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If you’ve been following the voiceofsandiego.org blog over the past few weeks, you might have noticed that reporter Liam Dillon claims to be in a “fight” with City Attorney Jan Goldsmith. Goldsmith, who has been an elected official for more than 20 years and an attorney for almost 40, has been in a lot of fights over a lot of meaningful issues.
This isn’t one of them.
Dillon demanded something. Our office said he won’t get it without a court order because that’s what the law requires.
Since then, Dillon and other VOSD staffers have spent considerable time trying to bully the City Attorney’s Office into turning over the information. They tried calling him a name — a barnyard animal. They posted incomplete information and distorted headlines. They “called him out” on Twitter. And, they got nowhere, swinging wildly in the air. Some fight.
Here’s the punch line: This office would like to see the information disclosed in the interest of the public’s right to know. This is a vote on taxes we’re talking about, after all. But we cannot do that under the law without a court order. Following the law is sometimes inconvenient, but always necessary.
This so-called fight is about the election being held by hotel property owners to impose a Mello-Roos-like tax on their properties for the Convention Center expansion. The votes are weighted based upon the hotel operators’ last year of revenue that they reported to the city for purposes of calculating transient occupancy taxes.
So, VOSD wants to know the number of votes held by a hotel property owner. The city attorney has said that’s a legitimate request.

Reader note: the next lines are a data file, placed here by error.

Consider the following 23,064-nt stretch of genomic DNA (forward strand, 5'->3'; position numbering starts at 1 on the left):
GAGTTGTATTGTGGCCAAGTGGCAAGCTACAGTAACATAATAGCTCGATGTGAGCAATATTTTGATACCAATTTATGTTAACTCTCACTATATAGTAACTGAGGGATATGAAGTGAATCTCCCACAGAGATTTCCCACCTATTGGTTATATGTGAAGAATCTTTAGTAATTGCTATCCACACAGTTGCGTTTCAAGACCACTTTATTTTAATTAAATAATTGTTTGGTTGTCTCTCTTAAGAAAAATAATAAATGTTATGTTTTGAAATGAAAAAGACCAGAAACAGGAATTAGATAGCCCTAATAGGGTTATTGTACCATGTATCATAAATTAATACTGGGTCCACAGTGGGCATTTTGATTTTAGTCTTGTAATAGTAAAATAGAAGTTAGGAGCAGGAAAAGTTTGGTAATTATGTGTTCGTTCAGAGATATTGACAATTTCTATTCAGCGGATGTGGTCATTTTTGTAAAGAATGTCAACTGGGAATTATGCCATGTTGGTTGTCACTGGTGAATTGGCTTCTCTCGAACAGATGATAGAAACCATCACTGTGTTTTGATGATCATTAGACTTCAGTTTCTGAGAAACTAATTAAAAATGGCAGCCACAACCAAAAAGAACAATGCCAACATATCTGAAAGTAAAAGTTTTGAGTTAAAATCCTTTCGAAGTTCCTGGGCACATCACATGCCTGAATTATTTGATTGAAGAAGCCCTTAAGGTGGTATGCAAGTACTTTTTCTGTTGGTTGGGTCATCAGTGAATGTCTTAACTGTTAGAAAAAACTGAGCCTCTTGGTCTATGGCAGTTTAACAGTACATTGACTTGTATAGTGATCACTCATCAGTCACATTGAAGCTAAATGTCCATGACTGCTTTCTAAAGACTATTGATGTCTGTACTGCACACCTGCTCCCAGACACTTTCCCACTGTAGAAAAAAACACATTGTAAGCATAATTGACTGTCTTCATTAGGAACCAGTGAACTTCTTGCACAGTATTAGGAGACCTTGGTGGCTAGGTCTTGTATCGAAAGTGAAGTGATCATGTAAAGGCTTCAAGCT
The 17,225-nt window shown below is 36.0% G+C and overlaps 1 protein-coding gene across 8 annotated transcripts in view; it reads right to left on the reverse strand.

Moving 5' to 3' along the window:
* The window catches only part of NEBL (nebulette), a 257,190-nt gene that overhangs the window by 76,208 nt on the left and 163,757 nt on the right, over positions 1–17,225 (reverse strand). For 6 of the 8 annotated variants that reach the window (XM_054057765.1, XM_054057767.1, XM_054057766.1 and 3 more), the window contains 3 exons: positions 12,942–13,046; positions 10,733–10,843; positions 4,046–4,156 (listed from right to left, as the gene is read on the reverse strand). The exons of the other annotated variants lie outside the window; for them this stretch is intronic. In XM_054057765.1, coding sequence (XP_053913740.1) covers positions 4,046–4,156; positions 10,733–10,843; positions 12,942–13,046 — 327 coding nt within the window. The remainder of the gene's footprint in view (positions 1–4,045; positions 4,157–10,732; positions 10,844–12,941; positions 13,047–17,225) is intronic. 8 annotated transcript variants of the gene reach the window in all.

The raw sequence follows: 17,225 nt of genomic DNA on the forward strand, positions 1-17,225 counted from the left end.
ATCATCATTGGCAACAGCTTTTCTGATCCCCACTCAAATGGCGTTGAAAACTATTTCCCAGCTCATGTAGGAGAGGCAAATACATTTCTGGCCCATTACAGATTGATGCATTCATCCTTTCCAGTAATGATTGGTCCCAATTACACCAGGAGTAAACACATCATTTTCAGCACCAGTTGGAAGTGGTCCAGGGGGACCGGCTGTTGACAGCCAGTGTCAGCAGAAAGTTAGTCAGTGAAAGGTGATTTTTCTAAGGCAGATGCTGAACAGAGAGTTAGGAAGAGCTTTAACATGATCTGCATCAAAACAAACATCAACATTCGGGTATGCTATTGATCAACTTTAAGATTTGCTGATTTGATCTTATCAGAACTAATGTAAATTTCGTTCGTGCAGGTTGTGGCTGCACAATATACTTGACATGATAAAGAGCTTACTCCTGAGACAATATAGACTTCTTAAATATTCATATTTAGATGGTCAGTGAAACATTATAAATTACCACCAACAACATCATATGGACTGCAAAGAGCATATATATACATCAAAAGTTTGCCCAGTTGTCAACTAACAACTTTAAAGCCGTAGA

The problem is that the law creating the hotel vote instructs the city clerk to protect the confidentiality of the ballots absent a court order because “the number of votes assigned to each Hotel may be considered to contain proprietary commercial information.” The number of votes is based upon revenue reported for tax purposes.
In addition, the city’s transient occupancy tax ordinance requires confidentiality of the information absent a court order. Taxpayers are compelled by law to provide this information to the taxing authority (the city) and the taxing authority can only use it to calculate taxes.
When Dillon made his request, Deputy City Attorney Brant Will researched the law and produced a five-page legal opinion showing that the documents requested could not be released without a court order because they disclose tax and proprietary information that the city is prohibited from voluntarily disclosing. Will consulted with outside counsel — Orrick, Herrington & Sutcliff — who concurred with Will’s legal opinion.
Even a lawyer quoted in one of Dillon’s article states that our legal conclusion “falls within the bounds of the law.” That lawyer did not agree with withholding the information, but he did not do so on legal grounds.
Why not just disclose the taxpayer information? A taxing government entity should not do this. How would you like the IRS posting your tax return information on the VOSD blog? That’s the kind of government conduct that draws lawsuits.
The city’s tax people are working on alternatives that would not involve releasing taxpayer information. One of the suggestions came from Dillon. There are a few others also being reviewed.
One of the reasons we have the courts is to act as a check on government. Only a judge gets to decide whether taxpayer information should be disclosed. But, the fact is that hotel operators have done nothing to waive their rights to confidentiality. This is a tax proposed by the city. And, the city cannot create its own exception to the confidentiality laws.
So, tell me again, what is this “fight” about? The law says we cannot disclose taxpayer information without a court order. No amount of name-calling and distortions under the guise of public-interest journalism will change that.
Jonathan Heller is communications director for the City Attorney’s Office.
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